"The True Sign of Intelligence is not Knowledge, but Imagination." -Albert Einstein.

It takes one with foresight and imagination to foresee what Facebook would have become back in 2012. If one recognize traditional media's decline (which was becoming increasingly evident from 2013) one would have predicted who'd have benefited from it.

Facebook was probably a much better investment back when it IPOed than today.

I have divested from Facebook back in 2018 and never looked back. I think when a potential investor is looking at investing in Facebook long-term today, in addition to traditional analysis on their business model; an important question to ask is, are you fine with investing alongside Mark Zuckerberg; do you think his line of actions to date positively impacted stakeholders (political, social, psychological and financial well-being of their users, influencers, merchants, advertisers, business-partners, developers, shareholders, policy makers, society etc.) given the information, and knowledge available to him.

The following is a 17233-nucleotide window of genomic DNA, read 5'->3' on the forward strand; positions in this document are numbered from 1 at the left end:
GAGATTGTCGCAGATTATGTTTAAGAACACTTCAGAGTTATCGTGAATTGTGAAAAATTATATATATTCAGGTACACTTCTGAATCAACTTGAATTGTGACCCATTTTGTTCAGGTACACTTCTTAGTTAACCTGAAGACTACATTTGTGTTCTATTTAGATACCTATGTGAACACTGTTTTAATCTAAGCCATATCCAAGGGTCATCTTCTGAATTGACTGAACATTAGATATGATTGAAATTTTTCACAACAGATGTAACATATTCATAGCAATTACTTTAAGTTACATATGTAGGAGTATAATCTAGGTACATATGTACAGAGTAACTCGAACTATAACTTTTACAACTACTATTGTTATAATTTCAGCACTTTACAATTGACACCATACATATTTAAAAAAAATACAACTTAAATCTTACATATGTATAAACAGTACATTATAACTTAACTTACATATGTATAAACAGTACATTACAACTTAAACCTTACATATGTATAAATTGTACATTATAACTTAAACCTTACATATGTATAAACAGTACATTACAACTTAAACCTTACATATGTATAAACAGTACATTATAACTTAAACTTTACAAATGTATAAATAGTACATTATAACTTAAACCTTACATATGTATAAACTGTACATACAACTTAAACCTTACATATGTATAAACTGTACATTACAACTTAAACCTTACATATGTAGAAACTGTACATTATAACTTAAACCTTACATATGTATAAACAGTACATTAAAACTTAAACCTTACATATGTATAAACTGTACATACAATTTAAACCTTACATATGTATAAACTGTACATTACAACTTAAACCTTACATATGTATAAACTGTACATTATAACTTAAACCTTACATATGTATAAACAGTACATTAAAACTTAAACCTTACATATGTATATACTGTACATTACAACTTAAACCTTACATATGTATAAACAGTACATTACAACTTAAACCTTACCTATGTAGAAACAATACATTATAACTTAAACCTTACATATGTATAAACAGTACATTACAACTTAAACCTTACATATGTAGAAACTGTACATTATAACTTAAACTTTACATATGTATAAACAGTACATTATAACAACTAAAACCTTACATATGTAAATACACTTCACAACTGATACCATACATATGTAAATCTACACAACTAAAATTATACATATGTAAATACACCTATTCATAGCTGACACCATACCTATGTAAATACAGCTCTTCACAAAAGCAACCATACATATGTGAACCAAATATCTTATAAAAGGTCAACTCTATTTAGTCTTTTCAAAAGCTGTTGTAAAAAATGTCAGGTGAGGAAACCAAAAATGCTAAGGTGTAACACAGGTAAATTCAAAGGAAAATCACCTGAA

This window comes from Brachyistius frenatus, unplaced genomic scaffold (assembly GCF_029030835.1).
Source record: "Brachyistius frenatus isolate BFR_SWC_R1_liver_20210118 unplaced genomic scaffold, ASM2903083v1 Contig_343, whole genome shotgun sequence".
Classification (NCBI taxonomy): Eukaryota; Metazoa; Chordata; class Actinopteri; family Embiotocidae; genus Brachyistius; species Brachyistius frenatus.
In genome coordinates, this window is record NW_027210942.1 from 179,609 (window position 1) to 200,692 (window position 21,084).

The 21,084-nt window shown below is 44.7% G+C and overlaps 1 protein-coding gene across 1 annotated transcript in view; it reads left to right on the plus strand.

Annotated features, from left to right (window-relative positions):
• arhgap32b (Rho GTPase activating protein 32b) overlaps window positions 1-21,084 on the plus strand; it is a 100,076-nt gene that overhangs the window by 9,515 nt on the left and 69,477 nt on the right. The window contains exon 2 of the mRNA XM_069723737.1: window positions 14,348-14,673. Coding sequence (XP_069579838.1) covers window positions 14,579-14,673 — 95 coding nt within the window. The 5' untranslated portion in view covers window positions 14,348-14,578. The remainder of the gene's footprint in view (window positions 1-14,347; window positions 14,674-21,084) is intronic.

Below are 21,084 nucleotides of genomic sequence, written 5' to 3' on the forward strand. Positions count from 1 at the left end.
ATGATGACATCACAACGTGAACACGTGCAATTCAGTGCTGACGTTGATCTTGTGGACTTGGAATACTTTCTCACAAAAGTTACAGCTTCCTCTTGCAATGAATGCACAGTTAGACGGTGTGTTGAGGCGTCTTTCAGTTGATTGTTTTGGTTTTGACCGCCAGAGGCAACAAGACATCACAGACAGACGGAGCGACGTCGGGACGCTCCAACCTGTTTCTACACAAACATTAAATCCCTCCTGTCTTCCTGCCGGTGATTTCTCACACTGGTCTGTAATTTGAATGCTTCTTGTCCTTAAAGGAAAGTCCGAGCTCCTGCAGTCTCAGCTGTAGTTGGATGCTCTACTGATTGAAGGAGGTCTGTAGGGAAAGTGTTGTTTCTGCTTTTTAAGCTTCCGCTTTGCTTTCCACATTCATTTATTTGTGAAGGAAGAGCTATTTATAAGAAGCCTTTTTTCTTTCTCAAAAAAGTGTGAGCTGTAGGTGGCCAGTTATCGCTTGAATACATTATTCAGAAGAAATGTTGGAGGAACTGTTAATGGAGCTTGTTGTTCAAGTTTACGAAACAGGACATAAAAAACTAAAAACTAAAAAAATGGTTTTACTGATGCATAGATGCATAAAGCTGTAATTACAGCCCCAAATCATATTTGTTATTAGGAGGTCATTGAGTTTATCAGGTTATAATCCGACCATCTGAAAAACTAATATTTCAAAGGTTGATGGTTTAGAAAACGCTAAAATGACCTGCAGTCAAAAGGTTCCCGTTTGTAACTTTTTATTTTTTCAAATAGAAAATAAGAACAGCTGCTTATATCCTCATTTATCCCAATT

IMHO, if you answer is no, you are not ok with his decisions, then probably more people think the way you do (including policy makers, activists, investors, customers, employees etc.). No matter how strong your company is financially, and how much market power you command; if you incur too much negative goodwill to stakeholders, sooner or later, it will come back to bite the company, and investors alike.

(not vested)
“If you buy a business just because it’s undervalued, then you have to worry about selling it when it reaches its intrinsic value. That’s hard. But if you can buy a few great companies, then you can sit on your ass. That’s a good thing.” - Charlie Munger